Recently we have completed a 28 year follow-up of the British Columbia graduating Class of ’88!
The Paths on Life’s Way Project is the only longitudinal study of its kind in British Columbia and one of the few longitudinal studies in Canada. The research, now spanning 28 years, is designed to provide a detailed examination of the post-secondary education and work experiences and attainments and other life experiences of a large sample of the Class of 1988 BC high school graduates and a smaller interview sample of 1990 high school students across different points in time and in relation to changing social and cultural conditions.
The participants in this study have been affected by several forces including structural factors such as their small cohort size; labour market entry both in recessionary times and in an era of global wage competition; the changing nature of the post-secondary system in terms of expansion, diversification, and interinstitutional articulation; and cultural factors such as increased emphasis on educational attainment by national policy campaigns. Other social and cultural forces include changing relationships among the family, education, and work over the life course of these individuals.
These forces, however, are not static. For example, since this cohort graduated from high school, the post-secondary system in British Columbia has expanded to include several new degree granting institutions. These structural changes were accompanied by changes in admission requirements, program availability, and the structure of the labour market. Hence, what constituted an opportunity to participate in post-secondary education has changed considerably between 1988 and 2016.
Longitudinal studies that follow cohorts over time allow researchers to seek answers to complex questions. International longitudinal comparative research on transition processes has the potential to enrich our understandings of the outcomes and effects of education, employment patterns and eventual life chances by providing an important evidence base about the organization of education, the relationship between education and the labour market of given countries and the impact of such structures on the life trajectories of their young people.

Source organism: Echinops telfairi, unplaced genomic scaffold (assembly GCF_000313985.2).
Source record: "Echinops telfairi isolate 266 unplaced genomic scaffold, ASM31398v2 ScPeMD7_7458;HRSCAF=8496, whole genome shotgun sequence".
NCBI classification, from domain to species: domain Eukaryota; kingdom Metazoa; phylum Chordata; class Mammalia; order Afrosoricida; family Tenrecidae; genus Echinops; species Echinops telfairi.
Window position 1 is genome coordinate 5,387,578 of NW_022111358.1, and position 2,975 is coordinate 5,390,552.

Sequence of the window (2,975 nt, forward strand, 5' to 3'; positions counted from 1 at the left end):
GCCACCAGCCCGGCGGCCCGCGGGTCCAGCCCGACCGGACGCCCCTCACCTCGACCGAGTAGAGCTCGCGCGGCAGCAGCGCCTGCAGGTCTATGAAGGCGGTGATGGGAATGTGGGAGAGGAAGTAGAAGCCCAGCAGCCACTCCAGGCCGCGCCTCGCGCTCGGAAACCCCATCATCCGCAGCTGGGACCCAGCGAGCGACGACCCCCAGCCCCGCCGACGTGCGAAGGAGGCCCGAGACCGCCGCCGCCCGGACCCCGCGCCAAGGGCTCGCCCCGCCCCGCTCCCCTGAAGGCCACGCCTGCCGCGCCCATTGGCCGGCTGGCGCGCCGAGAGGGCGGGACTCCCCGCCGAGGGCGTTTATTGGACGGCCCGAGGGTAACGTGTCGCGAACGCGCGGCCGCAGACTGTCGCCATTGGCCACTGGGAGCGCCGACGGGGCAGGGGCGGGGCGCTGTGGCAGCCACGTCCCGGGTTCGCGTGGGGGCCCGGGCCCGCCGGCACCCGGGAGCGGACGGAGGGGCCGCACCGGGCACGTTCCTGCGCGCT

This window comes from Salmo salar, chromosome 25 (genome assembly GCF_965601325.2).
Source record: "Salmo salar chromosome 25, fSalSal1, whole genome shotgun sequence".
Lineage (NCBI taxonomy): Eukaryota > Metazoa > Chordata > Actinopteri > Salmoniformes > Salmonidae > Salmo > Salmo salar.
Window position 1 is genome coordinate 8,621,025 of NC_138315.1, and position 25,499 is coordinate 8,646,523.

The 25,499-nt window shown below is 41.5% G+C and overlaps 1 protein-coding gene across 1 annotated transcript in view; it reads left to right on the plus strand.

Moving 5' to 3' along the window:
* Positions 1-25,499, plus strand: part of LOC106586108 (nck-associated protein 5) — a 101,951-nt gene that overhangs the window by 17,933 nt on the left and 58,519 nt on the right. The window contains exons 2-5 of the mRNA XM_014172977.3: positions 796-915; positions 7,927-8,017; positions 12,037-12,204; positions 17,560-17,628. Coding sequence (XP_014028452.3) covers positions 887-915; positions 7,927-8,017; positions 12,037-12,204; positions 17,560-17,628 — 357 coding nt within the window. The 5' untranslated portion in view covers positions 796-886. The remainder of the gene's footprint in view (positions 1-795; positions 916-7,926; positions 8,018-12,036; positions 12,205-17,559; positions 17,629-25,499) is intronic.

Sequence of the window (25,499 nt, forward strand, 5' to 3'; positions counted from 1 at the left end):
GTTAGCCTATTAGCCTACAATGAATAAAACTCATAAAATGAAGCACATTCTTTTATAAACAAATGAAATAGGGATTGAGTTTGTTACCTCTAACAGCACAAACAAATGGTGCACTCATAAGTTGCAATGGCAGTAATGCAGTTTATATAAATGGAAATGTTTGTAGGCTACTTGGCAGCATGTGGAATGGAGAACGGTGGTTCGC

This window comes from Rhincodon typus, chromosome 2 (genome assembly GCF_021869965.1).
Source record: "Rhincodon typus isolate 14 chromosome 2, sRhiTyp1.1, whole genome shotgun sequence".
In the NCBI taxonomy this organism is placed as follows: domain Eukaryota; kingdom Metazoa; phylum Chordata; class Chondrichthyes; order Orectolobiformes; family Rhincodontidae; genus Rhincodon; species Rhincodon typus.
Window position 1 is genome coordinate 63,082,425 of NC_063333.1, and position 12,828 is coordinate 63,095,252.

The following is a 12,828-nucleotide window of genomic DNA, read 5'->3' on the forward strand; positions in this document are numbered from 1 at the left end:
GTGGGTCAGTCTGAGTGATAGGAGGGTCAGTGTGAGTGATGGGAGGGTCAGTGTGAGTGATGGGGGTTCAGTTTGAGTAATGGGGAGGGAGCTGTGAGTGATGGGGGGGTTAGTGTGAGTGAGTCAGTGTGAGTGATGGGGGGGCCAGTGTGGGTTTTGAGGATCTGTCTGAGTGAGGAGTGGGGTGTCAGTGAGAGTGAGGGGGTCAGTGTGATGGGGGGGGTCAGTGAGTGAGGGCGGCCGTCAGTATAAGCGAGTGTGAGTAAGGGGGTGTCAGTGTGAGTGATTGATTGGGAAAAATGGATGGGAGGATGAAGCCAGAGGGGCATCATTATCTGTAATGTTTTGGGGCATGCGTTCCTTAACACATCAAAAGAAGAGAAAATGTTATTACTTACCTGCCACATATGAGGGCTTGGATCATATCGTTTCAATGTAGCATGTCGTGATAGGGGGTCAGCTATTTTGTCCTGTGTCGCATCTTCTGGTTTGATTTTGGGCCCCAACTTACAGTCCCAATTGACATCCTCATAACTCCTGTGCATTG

To address these issues, this project focuses on the following:
- What educational paths have the B.C. Class of ’88 and pursued since high school graduation (including retention, attrition, interinstitutional transfer, and program completion)?
- How does this sample of adults describe their experiences within the post-secondary system?
- What types of jobs have they held? What is the relationship between their education and subsequent occupational status?
- Have they married? Do they have children? What are their patterns of geographic mobility, including leaving home?
- How are their education and work experiences unique to their generation?
- When compared with previous generations, how have the adults in this study fared? In particular, to what extent do gender and social class continue to be related to educational and occupational attainment, work place experiences, relationships, and family responsibilities?
- How do longitudinal interview data of a sample 1989 Grade 12 students enliven the findings of the longitudinal survey data?
In addition, I have collaborated with Professor Johanna Wyn from the Youth Research Centre at the University of Melbourne to conduct longitudinal comparative analyses of the Paths on Life’s Way project and the Australian Life Patterns project. Using 15 years of data from the Paths project, together with the 14 year longitudinal Life Patterns study of Australian young adults, we reported our findings our co-authored book The Making of a Generation: Children of the 1970s in Adulthood.